Fast-forward to present-day WWE, Paul Heyman’s on-air role as a manager is once again one of the best characters in the business. On a regular basis Heyman’s promo segments on RAW are in my opinion, easily the most entertaining parts of the show. Along with CM Punk, Heyman is really one of few people who have the art of the promo down to a science.
Paul Heyman earns the silver medal in my list of “The 20 Best Talkers In Wrestling History.”
#1. The Rock
Is The Rock my favorite talker in wrestling history? No. He’s certainly up there, but not my personal favorite. As far as the past is concerned, Roddy Piper was my favorite talker. As far as today is concerned, Paul Heyman is my favorite talker. But I simply can’t, and won’t, deny the fact that The Rock’s verbal ability has taken him further than anyone who has ever set foot in a pro wrestling ring, or held a microphone and spoke into it in front of a camera on WWE televised programming.
When you look at The Rock’s career, especially now where he is becoming one of the biggest stars in all of Hollywood, you can’t really argue that he is the best talker in wrestling history. You can say he isn’t your favorite, because opinions are opinions and everyone is entitled to theirs. You can’t argue that he isn’t the best. It wasn’t his matches that made Hollywood gobble him up and take him away from the world of professional wrestling. It was his undeniable charisma and ability to entertain through verbalization that enabled Rocky to become a mega-star in the movies.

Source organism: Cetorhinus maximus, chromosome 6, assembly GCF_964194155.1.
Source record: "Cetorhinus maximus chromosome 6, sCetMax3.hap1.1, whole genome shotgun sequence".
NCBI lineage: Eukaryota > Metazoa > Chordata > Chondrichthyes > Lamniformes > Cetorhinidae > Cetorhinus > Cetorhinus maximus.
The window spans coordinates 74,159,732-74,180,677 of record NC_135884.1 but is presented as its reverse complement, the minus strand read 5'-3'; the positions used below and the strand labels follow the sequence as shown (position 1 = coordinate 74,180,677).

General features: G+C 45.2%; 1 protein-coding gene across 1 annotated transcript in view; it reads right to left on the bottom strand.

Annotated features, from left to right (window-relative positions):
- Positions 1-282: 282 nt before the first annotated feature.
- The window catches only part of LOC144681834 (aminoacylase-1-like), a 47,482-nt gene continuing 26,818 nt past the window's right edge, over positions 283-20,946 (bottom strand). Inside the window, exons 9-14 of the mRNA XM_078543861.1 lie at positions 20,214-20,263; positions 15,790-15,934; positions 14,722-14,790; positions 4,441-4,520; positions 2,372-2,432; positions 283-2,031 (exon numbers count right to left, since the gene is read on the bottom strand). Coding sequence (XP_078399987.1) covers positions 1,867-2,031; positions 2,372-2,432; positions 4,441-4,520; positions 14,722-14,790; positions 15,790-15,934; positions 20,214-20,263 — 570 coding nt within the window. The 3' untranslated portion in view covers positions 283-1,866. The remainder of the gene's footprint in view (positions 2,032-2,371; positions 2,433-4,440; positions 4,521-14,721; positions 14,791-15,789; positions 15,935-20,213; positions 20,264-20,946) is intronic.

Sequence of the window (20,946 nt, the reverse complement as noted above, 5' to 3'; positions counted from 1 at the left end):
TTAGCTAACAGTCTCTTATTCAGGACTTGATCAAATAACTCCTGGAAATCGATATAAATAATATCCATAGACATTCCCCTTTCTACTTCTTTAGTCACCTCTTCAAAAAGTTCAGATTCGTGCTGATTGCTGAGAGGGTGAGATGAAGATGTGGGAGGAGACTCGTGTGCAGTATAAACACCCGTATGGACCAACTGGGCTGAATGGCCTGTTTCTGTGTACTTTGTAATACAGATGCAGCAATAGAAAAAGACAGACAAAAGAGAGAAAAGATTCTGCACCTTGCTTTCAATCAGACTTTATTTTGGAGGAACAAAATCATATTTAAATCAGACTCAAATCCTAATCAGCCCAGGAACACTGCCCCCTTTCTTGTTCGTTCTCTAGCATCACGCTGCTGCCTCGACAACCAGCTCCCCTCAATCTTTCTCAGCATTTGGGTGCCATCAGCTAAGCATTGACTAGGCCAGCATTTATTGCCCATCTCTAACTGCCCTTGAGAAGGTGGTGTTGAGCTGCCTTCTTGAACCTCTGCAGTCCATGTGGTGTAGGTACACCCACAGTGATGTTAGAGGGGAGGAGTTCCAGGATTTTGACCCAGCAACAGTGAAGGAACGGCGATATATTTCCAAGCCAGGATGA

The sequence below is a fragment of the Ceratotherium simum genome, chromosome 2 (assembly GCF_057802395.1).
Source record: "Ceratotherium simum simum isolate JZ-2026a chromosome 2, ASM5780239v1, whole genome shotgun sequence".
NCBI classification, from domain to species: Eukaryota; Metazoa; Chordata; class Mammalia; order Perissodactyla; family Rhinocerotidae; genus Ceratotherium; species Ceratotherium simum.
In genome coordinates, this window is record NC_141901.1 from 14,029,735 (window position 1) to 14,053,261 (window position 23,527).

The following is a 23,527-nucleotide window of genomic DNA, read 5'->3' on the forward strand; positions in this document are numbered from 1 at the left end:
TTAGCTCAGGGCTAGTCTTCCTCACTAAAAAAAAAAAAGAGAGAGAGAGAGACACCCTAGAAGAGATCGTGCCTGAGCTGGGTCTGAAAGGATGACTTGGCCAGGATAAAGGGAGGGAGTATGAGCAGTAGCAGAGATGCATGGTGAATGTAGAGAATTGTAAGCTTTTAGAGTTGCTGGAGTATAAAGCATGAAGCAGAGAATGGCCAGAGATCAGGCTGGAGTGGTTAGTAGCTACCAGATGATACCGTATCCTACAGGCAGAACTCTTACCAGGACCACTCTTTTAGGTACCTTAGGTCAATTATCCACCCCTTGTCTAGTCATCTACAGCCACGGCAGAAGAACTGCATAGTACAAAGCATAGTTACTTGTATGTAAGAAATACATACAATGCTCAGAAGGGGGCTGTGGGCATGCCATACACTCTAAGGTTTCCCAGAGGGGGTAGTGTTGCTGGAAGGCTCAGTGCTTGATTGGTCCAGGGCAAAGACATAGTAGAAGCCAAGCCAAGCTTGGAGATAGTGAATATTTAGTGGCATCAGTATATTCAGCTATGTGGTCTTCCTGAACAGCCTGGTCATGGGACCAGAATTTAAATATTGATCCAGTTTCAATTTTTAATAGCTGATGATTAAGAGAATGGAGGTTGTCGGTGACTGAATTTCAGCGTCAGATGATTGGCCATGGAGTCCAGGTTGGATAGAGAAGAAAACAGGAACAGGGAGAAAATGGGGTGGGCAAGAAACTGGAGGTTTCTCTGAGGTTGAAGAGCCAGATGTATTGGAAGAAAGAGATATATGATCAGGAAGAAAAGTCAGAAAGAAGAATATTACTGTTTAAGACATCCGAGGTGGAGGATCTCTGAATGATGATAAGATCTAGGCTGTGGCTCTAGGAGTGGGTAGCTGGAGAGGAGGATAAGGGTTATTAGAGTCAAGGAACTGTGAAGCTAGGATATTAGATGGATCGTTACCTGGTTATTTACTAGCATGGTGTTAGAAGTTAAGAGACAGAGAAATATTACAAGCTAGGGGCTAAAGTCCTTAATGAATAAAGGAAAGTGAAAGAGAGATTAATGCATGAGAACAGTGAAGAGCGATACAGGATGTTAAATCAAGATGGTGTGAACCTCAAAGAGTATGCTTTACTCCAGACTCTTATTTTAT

The Rock has had too many classic promo moments to even mention some. Anytime he picked up a microphone, people listened. Intently, too. The Rock had an ability to hold a crowd in the palm of his hands unlike any other performer in the history of the sport, and he did so with his words.
So is The Rock my favorite talker of all-time? Nope. Like I said, if we’re looking at my personal favorites, he would still make a top ten list. Is he the best talker in wrestling history? Absolutely. The guy has an ability that no other performer in the history of wrestling has had, at least not on his level.
The Rock comes in at number one on the list of “The 20 Best Talkers In Wrestling History.”